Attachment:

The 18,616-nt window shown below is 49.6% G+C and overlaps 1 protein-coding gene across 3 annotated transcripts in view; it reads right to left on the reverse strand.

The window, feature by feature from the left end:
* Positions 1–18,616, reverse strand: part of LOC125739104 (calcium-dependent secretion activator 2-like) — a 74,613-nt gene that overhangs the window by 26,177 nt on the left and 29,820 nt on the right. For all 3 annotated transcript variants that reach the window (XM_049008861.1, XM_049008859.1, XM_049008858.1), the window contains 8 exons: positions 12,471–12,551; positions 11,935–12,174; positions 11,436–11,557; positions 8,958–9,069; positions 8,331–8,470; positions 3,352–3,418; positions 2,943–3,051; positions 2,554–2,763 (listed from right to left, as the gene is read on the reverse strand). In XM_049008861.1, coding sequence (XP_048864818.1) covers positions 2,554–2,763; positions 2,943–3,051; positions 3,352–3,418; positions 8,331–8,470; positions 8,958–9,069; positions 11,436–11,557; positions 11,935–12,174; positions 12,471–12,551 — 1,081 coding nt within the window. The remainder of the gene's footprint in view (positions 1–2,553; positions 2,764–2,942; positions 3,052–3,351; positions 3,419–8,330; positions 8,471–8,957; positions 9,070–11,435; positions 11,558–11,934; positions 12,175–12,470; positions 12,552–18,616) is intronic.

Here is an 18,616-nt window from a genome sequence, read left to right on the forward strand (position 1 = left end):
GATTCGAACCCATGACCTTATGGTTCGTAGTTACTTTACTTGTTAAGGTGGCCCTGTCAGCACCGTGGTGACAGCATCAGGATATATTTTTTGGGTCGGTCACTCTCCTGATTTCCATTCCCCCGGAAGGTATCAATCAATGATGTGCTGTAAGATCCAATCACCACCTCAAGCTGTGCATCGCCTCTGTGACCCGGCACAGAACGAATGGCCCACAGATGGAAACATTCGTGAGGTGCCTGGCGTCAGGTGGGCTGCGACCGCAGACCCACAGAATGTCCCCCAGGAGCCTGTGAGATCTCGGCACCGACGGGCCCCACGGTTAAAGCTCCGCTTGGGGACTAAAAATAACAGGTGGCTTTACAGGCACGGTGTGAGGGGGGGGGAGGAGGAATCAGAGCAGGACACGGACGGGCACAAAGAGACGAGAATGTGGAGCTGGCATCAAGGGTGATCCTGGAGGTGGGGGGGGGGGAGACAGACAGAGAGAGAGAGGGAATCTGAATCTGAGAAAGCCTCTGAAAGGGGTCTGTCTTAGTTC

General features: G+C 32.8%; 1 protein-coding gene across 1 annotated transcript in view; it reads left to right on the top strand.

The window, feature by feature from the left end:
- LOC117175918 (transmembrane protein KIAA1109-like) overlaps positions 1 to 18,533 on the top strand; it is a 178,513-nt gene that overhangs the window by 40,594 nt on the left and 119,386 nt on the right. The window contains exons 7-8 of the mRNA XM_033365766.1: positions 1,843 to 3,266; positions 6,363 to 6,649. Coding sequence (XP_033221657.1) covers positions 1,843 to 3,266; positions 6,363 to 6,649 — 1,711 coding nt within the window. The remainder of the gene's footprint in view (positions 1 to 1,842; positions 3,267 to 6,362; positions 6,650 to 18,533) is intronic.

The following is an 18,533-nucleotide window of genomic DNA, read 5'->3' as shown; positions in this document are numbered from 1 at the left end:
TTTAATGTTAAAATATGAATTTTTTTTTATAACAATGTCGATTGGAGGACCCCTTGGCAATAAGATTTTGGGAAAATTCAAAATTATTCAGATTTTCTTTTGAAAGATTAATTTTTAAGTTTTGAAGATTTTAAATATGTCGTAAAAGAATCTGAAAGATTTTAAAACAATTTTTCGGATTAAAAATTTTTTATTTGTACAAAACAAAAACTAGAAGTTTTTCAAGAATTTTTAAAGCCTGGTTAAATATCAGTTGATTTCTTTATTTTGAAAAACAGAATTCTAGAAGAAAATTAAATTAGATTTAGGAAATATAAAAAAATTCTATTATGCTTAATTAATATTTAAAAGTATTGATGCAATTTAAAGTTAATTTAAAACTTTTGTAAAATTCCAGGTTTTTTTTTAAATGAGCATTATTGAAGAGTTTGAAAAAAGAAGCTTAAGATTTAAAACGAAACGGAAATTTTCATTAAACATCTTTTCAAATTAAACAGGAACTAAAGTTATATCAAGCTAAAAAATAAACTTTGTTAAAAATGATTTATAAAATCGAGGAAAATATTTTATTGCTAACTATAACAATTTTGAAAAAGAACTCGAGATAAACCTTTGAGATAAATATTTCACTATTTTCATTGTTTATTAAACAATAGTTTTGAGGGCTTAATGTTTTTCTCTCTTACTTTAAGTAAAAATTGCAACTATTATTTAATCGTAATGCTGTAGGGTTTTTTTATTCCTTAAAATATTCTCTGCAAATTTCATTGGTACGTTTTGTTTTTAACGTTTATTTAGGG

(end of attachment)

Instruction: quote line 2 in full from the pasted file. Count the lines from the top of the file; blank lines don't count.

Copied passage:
The window, feature by feature from the left end: